Referring to FIG. 8, the chassis 20 may be formed to include mounting brackets or flanges 30 for direct mounting of the glass guidance component into its operating environment. Alternatively, the chassis 20 may be configured to provide a glass guidance component 10 sub-assembly for subsequent attachment to, or insertion into an existing component.

The preferred material for construction of the chassis 20 is dictated by the desired characteristics of the glass guidance component 10. Specifically, factors such as longitudinal stiffness, torsional stiffness, weight, cost, environmental temperature extremes and chassis configuration influence the selection of the material. Thermoplastics are a preferred material for construction of the chassis. While other polymers may be employed, typical thermoplastic polymers include polypropylene, polyethylene, ABS, nylon, or polycarbonate. Depending upon the intended use of the glass guidance component 10 and desired thermoplastic materials, the chassis 20 may be formed from a glass or carbon fiber filled thermoplastic resin, as is well known in the art.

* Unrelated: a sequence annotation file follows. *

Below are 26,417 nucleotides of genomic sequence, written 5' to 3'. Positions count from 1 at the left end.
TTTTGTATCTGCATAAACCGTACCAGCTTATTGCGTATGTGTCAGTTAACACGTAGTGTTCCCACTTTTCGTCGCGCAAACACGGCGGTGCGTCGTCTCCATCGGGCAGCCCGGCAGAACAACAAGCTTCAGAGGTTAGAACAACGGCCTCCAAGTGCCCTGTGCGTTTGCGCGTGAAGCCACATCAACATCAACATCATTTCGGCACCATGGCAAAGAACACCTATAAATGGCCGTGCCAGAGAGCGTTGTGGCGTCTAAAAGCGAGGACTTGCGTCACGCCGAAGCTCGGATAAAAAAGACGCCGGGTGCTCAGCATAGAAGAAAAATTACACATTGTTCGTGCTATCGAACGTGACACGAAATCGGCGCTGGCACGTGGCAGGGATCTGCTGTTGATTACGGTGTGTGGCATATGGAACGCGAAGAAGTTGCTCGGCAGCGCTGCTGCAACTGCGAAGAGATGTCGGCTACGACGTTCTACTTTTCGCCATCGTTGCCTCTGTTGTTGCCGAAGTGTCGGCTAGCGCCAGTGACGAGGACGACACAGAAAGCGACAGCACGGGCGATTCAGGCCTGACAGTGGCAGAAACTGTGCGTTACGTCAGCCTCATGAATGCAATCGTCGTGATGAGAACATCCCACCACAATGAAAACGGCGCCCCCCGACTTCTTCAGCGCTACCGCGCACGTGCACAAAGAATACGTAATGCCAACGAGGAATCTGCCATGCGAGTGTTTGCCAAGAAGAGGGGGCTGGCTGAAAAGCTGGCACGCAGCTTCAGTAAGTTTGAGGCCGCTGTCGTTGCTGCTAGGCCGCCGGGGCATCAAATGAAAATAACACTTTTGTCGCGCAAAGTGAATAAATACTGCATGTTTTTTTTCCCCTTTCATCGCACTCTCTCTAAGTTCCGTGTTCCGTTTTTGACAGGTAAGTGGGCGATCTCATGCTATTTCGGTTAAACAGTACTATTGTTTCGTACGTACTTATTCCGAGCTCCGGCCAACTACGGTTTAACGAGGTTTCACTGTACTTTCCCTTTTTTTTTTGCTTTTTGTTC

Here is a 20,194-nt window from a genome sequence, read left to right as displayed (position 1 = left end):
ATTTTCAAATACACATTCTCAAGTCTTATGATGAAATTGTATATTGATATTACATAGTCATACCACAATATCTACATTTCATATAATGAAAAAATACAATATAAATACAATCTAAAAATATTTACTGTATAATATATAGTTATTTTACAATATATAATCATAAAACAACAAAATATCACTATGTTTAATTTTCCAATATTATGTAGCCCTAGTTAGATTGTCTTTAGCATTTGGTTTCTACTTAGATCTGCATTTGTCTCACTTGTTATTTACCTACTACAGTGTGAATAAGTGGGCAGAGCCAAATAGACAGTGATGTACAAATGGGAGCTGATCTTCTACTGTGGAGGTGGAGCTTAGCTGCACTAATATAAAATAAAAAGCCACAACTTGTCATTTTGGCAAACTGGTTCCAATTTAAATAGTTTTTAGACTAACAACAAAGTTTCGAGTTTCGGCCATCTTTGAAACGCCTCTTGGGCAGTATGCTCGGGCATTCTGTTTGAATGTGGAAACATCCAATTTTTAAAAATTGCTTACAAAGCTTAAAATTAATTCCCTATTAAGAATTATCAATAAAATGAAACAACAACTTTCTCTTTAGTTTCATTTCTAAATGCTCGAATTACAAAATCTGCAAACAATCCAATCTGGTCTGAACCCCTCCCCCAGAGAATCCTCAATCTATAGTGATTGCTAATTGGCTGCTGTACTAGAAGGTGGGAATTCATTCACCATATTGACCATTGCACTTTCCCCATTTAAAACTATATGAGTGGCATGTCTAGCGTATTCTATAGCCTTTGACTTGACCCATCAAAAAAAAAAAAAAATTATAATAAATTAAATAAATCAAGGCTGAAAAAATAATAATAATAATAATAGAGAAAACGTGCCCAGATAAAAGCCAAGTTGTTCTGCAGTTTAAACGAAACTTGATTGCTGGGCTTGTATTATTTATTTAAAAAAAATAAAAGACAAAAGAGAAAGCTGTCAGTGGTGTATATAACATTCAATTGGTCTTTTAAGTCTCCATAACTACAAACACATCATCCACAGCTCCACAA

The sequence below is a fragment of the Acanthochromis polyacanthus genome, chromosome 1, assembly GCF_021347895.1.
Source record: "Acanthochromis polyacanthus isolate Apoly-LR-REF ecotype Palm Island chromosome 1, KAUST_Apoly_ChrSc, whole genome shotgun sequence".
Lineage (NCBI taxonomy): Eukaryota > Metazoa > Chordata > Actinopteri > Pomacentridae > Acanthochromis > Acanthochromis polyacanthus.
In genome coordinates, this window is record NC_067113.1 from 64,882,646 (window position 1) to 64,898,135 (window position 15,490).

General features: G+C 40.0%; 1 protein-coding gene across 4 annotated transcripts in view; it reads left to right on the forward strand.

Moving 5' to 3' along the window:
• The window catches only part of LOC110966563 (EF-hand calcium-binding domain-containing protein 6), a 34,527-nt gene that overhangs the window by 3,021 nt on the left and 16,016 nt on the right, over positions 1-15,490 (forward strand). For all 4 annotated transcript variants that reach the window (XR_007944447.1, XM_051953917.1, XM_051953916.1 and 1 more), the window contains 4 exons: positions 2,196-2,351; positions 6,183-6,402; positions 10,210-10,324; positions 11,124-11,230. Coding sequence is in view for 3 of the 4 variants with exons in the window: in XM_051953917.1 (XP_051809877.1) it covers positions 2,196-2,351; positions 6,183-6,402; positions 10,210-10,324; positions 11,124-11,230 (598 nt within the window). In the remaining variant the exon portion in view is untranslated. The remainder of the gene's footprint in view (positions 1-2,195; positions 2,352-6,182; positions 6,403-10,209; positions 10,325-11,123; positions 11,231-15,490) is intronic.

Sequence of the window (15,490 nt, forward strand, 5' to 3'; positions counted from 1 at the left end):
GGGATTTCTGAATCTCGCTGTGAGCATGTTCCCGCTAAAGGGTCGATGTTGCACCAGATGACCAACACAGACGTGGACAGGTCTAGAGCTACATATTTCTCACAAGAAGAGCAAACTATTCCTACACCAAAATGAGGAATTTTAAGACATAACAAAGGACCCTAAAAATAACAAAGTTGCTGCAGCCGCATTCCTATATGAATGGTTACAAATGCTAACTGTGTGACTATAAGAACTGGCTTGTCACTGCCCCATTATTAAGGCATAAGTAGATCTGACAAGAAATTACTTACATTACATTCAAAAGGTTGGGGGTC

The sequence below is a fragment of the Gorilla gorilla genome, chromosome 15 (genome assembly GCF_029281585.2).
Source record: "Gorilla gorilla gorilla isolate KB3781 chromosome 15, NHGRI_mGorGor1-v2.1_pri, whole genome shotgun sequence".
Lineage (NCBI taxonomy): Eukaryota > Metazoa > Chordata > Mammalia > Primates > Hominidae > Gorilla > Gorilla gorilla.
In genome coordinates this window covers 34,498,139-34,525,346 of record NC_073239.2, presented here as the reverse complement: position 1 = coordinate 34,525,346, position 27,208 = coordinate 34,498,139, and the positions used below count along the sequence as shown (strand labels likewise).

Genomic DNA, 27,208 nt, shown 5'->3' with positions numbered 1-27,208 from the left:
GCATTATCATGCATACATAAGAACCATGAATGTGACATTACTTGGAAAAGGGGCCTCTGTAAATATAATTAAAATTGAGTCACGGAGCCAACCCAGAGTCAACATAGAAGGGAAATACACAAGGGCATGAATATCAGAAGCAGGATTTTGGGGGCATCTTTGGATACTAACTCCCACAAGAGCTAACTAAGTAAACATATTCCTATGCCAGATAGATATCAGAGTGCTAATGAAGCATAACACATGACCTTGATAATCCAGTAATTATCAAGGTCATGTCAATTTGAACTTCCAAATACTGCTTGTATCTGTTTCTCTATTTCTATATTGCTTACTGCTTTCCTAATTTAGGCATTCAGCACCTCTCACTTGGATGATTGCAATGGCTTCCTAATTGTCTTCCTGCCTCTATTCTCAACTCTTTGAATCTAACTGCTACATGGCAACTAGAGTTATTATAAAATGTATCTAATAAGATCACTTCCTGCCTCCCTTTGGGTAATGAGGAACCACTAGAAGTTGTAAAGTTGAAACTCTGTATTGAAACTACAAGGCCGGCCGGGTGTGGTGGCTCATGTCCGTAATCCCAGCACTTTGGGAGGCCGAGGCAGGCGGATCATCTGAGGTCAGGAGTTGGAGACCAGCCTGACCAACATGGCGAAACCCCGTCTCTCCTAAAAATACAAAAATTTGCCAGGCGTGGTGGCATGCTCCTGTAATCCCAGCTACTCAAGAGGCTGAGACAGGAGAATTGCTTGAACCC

As shown in FIGS. 1 and 2, the fabric interface 40 provides the contact area between the glass panel 8 and the chassis 20. The fabric interface 40 includes a woven fabric 42, which integrally bonds to the chassis during the formation of the chassis. The fabric interface 40 allows for relative motion between the glass panel 8 and the glass guidance component 10, while providing an abrasion resistant, low friction and sound dampening interface. The fabric interface 40 is a flat or face weave fabric formed from synthetic fiber yarns, such as polypropylene, polyester or nylon.

As the fabric interface 40 is predisposed in the mold prior to the injection of the thermoplastic resin which forms the chassis 20, the fabric interface may be advantageously located only at the regions of contact along the length of the glass guidance component 10, as shown in FIG. 6. That is, the fabric interface 40 may be bonded to the chassis 20 along specific lengths of the component 10, or about specific portions on the cross-section of the component.

Depending upon the application of the glass guidance component 10, the fabric 42 alone may provide sufficient abrasive, acoustic and friction characteristics. However, the fabric interface 40 or portions of the interface may include a pile 50.